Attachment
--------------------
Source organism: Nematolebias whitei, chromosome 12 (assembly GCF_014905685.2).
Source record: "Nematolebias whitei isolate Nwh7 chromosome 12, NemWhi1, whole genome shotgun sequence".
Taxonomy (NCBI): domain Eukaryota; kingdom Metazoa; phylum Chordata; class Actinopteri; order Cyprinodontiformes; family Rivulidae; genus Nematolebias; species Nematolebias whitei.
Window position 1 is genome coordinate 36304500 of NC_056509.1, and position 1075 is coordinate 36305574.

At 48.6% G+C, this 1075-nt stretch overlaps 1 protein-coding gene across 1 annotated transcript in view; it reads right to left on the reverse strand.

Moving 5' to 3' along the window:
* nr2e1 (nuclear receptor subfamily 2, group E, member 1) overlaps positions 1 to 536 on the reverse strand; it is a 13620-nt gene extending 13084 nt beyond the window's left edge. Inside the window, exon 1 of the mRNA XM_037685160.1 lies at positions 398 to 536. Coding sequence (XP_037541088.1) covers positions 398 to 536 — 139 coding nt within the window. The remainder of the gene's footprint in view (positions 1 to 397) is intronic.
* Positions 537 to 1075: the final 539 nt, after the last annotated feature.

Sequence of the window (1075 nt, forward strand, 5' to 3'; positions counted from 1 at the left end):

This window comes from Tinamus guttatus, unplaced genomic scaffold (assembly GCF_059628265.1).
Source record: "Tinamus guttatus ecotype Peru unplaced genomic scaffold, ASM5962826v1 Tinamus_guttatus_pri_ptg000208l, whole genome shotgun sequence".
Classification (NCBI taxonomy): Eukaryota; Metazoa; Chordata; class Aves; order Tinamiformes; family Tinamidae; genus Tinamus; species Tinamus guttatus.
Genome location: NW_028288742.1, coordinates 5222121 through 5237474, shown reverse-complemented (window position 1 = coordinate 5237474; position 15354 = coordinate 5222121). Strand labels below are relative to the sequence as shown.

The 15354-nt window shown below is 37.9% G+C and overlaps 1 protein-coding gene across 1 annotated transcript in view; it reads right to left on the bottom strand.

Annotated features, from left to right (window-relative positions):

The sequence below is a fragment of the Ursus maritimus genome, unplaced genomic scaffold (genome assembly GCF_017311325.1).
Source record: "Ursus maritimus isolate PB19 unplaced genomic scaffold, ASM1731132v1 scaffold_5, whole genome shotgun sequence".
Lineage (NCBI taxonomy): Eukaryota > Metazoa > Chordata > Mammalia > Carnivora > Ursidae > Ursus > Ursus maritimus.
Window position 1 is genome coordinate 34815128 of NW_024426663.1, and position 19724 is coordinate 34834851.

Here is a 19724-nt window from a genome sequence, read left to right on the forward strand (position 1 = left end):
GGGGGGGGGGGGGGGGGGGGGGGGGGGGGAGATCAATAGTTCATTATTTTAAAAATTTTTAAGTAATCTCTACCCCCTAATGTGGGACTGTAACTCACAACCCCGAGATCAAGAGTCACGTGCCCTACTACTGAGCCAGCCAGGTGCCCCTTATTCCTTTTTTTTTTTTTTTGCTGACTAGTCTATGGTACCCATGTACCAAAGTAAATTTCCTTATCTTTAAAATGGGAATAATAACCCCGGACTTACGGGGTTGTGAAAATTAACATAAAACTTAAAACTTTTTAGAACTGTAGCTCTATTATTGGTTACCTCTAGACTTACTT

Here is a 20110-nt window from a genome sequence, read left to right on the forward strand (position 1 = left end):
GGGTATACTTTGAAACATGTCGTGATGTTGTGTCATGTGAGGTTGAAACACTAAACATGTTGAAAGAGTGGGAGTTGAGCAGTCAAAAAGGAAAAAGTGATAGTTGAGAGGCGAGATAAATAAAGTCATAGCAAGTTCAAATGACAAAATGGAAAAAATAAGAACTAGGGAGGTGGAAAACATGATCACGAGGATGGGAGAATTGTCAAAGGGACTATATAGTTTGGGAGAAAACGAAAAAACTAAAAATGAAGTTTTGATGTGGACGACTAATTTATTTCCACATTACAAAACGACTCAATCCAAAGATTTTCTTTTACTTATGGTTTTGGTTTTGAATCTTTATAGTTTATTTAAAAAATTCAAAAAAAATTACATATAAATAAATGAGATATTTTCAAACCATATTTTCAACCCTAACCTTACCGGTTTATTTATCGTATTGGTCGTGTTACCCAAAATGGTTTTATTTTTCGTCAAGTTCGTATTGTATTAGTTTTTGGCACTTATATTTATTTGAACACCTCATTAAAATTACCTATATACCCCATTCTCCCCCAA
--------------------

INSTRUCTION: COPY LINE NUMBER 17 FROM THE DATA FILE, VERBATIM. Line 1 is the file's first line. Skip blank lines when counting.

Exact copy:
Source record: "Ursus maritimus isolate PB19 unplaced genomic scaffold, ASM1731132v1 scaffold_5, whole genome shotgun sequence".